For myself, I personally identified several rules, following which I avoid possible problems with payments:

    1. The contract - it should be yours and only yours, because the client is usually only interested in the timing and cost. In no case do not agree to sign the contract form “which the client uses just for such cases”
    1.1. Timing - deadlines should be adequate, not those that the client appoints (discussed separately), but such that you manage to complete all the work and leave time for force majeure.
    1.2. Schedule of payments - it is necessary, the advance is not so important as a strictly calculated schedule of receipt of funds. It should be tied to the final results of each subsequent stage, but in no case should there be large gaps in the passage of which we get full functionality and the ability of the customer to transfer work to another or freeze the project.
    1.3. Considering the right to transfer access to information systems - allows you to exclude situations when you are developing at the same time as full-time specialists and at some point you can unconsciously transfer all the material to them. Accordingly, this does not apply to projects that are developed by a team of specialists, this is a different story.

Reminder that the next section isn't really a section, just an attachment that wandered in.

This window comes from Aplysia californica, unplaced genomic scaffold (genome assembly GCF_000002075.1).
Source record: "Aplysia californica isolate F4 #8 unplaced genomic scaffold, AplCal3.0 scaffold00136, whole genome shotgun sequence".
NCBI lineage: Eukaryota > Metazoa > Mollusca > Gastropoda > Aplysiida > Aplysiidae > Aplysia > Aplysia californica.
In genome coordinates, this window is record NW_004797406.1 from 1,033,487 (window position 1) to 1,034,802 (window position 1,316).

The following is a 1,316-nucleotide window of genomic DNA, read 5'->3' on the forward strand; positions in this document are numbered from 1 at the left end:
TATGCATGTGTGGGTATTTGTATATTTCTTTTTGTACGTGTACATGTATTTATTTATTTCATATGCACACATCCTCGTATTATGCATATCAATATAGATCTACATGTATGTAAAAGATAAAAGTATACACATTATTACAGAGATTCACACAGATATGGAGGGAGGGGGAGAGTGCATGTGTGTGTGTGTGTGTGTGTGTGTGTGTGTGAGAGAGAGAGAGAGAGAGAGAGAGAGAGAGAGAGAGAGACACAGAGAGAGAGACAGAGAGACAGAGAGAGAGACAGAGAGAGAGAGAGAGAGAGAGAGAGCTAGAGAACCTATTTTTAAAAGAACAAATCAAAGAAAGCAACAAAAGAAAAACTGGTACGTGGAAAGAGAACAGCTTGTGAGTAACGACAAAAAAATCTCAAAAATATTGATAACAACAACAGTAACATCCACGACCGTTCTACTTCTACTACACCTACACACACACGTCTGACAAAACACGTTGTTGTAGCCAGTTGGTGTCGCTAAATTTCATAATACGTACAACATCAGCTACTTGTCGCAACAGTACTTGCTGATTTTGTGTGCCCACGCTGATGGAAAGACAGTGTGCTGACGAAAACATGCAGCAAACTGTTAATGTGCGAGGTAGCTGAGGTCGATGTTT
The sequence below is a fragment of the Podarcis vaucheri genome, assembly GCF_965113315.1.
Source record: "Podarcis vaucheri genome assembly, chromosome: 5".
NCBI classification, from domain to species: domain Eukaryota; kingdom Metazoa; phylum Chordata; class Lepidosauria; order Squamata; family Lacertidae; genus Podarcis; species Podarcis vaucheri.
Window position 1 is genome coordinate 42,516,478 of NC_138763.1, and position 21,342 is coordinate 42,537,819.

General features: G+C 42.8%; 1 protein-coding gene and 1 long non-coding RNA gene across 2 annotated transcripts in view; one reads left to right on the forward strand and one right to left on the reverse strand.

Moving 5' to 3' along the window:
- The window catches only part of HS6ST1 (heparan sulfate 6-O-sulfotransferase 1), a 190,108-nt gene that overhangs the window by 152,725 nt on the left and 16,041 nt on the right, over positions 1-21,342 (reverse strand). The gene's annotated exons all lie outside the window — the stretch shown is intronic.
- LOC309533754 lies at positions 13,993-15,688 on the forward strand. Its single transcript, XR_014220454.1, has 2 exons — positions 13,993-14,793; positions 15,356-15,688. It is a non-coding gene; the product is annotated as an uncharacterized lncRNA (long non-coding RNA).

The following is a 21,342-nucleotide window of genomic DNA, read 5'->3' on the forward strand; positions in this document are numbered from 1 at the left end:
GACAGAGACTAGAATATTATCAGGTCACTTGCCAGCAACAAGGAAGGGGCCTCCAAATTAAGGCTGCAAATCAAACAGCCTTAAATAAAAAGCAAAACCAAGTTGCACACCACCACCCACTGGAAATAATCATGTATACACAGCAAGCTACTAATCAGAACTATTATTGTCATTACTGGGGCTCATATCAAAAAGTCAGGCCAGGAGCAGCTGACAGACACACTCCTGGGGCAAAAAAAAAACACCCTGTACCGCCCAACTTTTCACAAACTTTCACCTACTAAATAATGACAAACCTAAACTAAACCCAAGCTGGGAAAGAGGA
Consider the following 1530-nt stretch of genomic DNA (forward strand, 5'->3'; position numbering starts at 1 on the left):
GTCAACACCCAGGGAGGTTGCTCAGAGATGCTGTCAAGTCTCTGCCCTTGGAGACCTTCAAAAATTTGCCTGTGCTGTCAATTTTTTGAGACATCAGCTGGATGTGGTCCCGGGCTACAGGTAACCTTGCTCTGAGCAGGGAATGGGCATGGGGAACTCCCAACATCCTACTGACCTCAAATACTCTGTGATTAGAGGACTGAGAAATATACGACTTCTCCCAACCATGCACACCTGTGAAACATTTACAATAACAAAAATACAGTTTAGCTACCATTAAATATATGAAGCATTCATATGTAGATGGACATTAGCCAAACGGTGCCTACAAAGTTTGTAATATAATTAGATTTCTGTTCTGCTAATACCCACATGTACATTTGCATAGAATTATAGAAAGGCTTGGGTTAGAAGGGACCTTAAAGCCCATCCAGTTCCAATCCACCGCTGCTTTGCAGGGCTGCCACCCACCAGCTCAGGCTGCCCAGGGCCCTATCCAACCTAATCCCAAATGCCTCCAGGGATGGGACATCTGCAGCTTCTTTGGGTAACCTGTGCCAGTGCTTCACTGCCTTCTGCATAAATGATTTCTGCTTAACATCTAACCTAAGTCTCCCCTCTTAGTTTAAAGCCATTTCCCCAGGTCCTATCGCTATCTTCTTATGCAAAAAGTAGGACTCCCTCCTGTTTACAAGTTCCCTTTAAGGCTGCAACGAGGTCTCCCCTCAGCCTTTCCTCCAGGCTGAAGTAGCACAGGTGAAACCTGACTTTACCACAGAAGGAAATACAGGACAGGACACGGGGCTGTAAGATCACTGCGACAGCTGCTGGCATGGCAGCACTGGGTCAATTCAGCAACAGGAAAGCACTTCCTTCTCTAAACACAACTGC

1.4. Penalties - as working with large companies with lawyers or worse lawyers is extremely inconvenient to sue. In order not to sue, you can freeze the project and wait, either for the customer’s insight (90%), or the accumulation of penalties in order to cover your own costs (10%) *

    * Percentages are given as an approximate ratio and do not have official statistics.

    2. Insurance - in fact, those works that are not paid to you are the result of your work (you must specify in the contract) and accordingly can be stored anywhere (your hosting, NFS to the client’s servers, etc.). In this regard, you can transfer to the client the result of your work only after signing the interim or final acts (required to be specified in the contract)

    3. People - you have to be sure of the specialists you work with, staffing is the most important part of the process. And in no case do not pass the contacts directly to the customer, this will allow you to sleep peacefully at night (verified)

    Well, in conclusion, I want to say that you always need to communicate honestly with your clients and voice your working conditions completely. In no case should you password-protect the system or anything else like that, your work should be open and only in this case customers will cooperate with you. And as for payments, nobody wants to pay, convince in the comments.

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    Do your customers want to pay?

    • 18.7% Yes, of course! 18
    • 46.8% No, and the world cannot be changed. 45
    • 34.3% And where will they go, I'm magical! 33